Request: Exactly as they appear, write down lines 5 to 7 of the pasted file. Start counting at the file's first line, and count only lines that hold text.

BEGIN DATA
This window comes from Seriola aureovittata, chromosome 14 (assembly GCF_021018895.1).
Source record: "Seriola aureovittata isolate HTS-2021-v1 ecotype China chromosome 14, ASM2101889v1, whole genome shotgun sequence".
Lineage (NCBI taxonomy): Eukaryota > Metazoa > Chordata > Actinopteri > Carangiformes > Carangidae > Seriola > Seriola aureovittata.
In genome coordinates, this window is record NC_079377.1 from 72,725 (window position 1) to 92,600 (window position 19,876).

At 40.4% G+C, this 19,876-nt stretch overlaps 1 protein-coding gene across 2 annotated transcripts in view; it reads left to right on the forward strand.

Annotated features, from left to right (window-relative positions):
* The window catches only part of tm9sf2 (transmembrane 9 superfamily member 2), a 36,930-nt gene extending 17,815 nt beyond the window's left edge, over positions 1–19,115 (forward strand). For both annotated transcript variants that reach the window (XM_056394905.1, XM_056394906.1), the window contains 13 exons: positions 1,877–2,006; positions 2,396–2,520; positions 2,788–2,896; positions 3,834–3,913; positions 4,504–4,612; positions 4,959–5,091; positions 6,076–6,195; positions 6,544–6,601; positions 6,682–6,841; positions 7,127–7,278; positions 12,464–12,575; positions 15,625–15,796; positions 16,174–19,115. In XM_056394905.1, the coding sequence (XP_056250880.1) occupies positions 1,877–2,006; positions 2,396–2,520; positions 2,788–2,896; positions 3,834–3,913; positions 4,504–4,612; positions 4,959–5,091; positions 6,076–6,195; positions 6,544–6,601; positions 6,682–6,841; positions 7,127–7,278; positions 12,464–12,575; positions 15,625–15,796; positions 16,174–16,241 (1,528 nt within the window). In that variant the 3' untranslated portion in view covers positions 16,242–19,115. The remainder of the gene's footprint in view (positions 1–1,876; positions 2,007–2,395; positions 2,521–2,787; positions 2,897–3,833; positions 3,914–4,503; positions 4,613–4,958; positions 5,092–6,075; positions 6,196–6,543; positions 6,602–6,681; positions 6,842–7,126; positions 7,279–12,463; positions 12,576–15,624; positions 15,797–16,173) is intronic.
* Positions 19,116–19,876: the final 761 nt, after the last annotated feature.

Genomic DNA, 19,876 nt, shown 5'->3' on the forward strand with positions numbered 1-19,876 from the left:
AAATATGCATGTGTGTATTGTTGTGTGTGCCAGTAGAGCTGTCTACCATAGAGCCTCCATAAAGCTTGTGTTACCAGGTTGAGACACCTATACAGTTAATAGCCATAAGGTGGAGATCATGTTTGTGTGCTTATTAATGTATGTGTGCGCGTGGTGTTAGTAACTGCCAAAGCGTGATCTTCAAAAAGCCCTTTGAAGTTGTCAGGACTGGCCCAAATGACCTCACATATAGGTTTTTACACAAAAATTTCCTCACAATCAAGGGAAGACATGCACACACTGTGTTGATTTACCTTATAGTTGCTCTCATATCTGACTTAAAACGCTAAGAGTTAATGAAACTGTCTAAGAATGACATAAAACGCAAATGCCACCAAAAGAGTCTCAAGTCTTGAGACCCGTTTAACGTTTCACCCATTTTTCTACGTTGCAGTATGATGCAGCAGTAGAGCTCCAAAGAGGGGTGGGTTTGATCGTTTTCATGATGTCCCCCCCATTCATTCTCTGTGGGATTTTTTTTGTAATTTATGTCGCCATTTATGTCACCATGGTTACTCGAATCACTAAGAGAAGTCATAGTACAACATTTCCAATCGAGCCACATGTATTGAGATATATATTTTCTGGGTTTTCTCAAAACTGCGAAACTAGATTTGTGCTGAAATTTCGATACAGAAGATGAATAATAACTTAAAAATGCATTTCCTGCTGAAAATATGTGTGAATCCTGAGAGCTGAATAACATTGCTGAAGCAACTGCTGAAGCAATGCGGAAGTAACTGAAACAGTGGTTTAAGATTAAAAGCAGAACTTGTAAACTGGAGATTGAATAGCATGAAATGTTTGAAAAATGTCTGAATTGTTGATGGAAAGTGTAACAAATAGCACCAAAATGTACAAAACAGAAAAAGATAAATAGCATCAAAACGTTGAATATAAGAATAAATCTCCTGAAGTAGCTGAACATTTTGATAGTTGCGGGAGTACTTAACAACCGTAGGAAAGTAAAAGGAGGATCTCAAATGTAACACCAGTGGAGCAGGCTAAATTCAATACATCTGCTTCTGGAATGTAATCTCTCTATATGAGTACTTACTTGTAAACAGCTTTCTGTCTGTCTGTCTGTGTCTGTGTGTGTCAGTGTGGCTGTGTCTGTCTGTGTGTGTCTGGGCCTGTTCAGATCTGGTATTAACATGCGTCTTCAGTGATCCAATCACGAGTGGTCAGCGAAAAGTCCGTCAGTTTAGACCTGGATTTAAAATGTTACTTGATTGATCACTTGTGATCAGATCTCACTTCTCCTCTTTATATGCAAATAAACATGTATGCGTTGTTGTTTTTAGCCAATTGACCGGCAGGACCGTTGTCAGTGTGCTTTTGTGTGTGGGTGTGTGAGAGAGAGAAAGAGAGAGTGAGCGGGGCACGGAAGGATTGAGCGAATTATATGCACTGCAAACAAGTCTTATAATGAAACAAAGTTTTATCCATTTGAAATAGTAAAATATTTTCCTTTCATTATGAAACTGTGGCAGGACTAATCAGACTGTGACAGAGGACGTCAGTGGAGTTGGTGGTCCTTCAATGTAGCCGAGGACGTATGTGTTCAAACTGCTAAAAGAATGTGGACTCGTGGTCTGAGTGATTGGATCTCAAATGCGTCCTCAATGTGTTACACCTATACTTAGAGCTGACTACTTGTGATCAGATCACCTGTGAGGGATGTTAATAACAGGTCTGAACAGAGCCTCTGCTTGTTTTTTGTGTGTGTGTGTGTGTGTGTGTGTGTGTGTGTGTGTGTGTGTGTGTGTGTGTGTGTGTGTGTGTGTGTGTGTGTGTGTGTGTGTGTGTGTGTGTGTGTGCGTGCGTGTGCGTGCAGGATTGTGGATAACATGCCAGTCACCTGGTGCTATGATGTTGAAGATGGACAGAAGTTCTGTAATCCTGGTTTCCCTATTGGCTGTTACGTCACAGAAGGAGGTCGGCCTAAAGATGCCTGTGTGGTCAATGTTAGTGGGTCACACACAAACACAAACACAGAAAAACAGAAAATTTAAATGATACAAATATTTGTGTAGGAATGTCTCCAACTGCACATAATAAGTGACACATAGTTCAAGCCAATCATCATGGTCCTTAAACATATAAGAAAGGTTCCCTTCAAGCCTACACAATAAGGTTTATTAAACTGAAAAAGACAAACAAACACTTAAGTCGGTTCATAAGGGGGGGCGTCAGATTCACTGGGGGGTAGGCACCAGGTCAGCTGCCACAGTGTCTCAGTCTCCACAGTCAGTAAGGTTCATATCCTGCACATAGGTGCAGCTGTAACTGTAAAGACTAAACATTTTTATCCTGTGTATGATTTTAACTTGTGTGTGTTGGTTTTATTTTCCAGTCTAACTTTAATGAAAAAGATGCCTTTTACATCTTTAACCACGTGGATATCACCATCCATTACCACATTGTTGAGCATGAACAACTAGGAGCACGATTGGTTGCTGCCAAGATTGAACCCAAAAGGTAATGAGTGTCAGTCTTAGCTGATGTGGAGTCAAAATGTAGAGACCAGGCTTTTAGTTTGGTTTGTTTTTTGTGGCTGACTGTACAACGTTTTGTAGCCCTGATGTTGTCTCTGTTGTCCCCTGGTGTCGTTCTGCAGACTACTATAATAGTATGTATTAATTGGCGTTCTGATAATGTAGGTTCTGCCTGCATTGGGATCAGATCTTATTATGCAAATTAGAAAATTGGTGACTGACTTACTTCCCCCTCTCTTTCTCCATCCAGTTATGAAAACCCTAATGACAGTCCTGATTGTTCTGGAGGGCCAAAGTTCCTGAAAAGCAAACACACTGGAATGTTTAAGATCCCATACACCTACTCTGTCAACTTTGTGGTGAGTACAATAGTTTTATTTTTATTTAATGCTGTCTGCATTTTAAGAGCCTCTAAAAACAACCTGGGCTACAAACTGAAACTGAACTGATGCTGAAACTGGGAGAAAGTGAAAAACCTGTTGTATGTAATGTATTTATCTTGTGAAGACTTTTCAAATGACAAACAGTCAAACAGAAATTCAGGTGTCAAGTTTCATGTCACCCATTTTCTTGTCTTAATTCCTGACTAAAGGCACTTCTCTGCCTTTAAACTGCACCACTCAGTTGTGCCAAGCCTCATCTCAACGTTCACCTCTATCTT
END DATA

At 40.4% G+C, this 19,876-nt stretch overlaps 1 protein-coding gene across 2 annotated transcripts in view; it reads left to right on the forward strand.

Annotated features, from left to right (window-relative positions):
* The window catches only part of tm9sf2 (transmembrane 9 superfamily member 2), a 36,930-nt gene extending 17,815 nt beyond the window's left edge, over positions 1–19,115 (forward strand). For both annotated transcript variants that reach the window (XM_056394905.1, XM_056394906.1), the window contains 13 exons: positions 1,877–2,006; positions 2,396–2,520; positions 2,788–2,896; positions 3,834–3,913; positions 4,504–4,612; positions 4,959–5,091; positions 6,076–6,195; positions 6,544–6,601; positions 6,682–6,841; positions 7,127–7,278; positions 12,464–12,575; positions 15,625–15,796; positions 16,174–19,115. In XM_056394905.1, the coding sequence (XP_056250880.1) occupies positions 1,877–2,006; positions 2,396–2,520; positions 2,788–2,896; positions 3,834–3,913; positions 4,504–4,612; positions 4,959–5,091; positions 6,076–6,195; positions 6,544–6,601; positions 6,682–6,841; positions 7,127–7,278; positions 12,464–12,575; positions 15,625–15,796; positions 16,174–16,241 (1,528 nt within the window). In that variant the 3' untranslated portion in view covers positions 16,242–19,115. The remainder of the gene's footprint in view (positions 1–1,876; positions 2,007–2,395; positions 2,521–2,787; positions 2,897–3,833; positions 3,914–4,503; positions 4,613–4,958; positions 5,092–6,075; positions 6,196–6,543; positions 6,602–6,681; positions 6,842–7,126; positions 7,279–12,463; positions 12,576–15,624; positions 15,797–16,173) is intronic.